Landscape & Irrigation

March 2017

Landscape and Irrigation is read by decision makers throughout the landscape and irrigation markets — including contractors, landscape architects, professional grounds managers, and irrigation and water mgmt companies and reaches the entire spetrum.

Issue link:

Contents of this Issue


Page 21 of 35

22 March 2017 Landscape and Irrigation LANDSCAPE AND TURF MAINTENANCE response will occur. So, does Ca work? The answer is yes, if you have the conditions in which Ca is truly deficient. But the answer is no if you already have enough Ca. It is also possible to apply too much of anything and cause a negative response. Boron for instance has a very narrow range from enough to too much, and excessive B can kill the plant. This is also true of some of the other nutrients to varying degrees. One of the most obvious is N. Grass deficient in N will be chlorotic and grow slowly, just enough and the plant is at peak performance, but apply too much and you can kill the grass. Other elements, such as P have a very wide range of sufficiency and negative responses occur only at extremely high levels. This same concept holds true for your body. Does vitamin D work? Yes it does if you have a true deficiency of this vitamin. But if you already have enough, more is not going to improve your heath, and excessively high doses may be dangerous. We also mentioned economics. Economists find that if an economy is underinvested in certain areas, the application of additional capital will provide a large improvement in economic conditions, but the return on investment diminishes with each addition of capital, until the point of leveling off is reached. Keep this concept in mind when dealing with each of the following elements. Is each of these needed in a fertility program? Clearly the answer is yes, if they are deficient, but if there is enough, more and more will not help. MICRONUTRIENT ELEMENTS Iron is often the most common deficient micronutrient because it can easily become unavailable to the plant in high-pH soil. Tissue tests can reveal needed applications of Fe (sufficient levels of Fe in plant tissue are 150 to 500 mg kg-1). Iron is a critical element in the formation of chlorophyll, and turfgrass will demonstrate a yellow or chlorotic color when Fe is lacking. Applications of Fe will make the turfgrass a darker green color within 24-48 hours. Iron and other metal elements such as Mn and Mg will often be applied as a chelated form to hold solubility in high-pH soils. Common forms of Fe used in turf are iron sulfate (FeSO 4 ), and two commonly used chelated forms: iron diethylene triamine pentaacetic acid (DTPA) and iron ethylenediamine-N,N'-bis(2- hydroxyphenylacetic acid) (EDDHA). Chelated forms are more expensive, but should have a positive response that lasts longer than FeSO 4 . New research also indicates 93% of iron applied as iron glucoheptonate (a form of chelated iron) or iron sulfate were deemed insoluble to the plant within an hour when applied to soil. Applicators need to be sure to not drive across fresh Fe foliar applications to avoid tire marks on the turf. Manganese deficiency can look similar to magnesium deficiency with the leaves demonstrating a chlorotic appearance. This is due to the role manganese plays in photosynthesis, enzyme activation, and root growth. A healthy turfgrass should contain between 20 to 500 mg kg-1 of Mn on a dry weight basis. Deficiencies can happen in low- to high-pH soils. Manganese deficiency will show up in younger growth first since it is immobile in the plant. Soil applications of Mn from either the sulfate or glucoheptonate forms remained at least 30% soluble for 21 days after application; however, a rapid reduction in solubility took place to get to that 30% solubility. Zinc deficiency is a rare problem. It typically occurs in soils with an excessively high or excessively low pH. Zinc deficiencies are generally associated with tissue levels below 15-20 mg kg-1. In various turfgrass species, the range may be as high as 20 to 55 mg kg-1. Deficiency symptoms of Zn will vary with warm- and Figure 2. The effect of soil pH on nutrient availability. The wider the line, the greater the availability. (Christians et al, 2016). Picture is based on Troug, 1946. If you have enough of a particular element, more is not going to help.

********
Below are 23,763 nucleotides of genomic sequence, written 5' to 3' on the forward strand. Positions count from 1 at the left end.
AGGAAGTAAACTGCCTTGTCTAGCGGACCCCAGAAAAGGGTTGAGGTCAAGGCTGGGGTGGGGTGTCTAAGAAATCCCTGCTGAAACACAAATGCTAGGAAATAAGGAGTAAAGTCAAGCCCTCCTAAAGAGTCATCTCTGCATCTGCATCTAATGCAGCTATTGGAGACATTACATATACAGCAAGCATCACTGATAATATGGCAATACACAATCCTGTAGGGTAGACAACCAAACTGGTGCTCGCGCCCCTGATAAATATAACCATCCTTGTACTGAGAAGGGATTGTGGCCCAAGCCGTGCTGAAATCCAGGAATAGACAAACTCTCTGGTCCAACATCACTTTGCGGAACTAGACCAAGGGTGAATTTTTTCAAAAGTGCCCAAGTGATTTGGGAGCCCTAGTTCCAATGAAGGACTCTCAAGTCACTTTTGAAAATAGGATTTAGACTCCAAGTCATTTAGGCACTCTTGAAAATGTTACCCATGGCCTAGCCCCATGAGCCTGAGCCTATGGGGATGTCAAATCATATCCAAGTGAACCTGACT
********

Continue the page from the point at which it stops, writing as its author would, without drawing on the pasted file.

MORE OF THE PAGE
Articles in this issue

Links on this page

Archives of this issue

view archives of Landscape & Irrigation - March 2017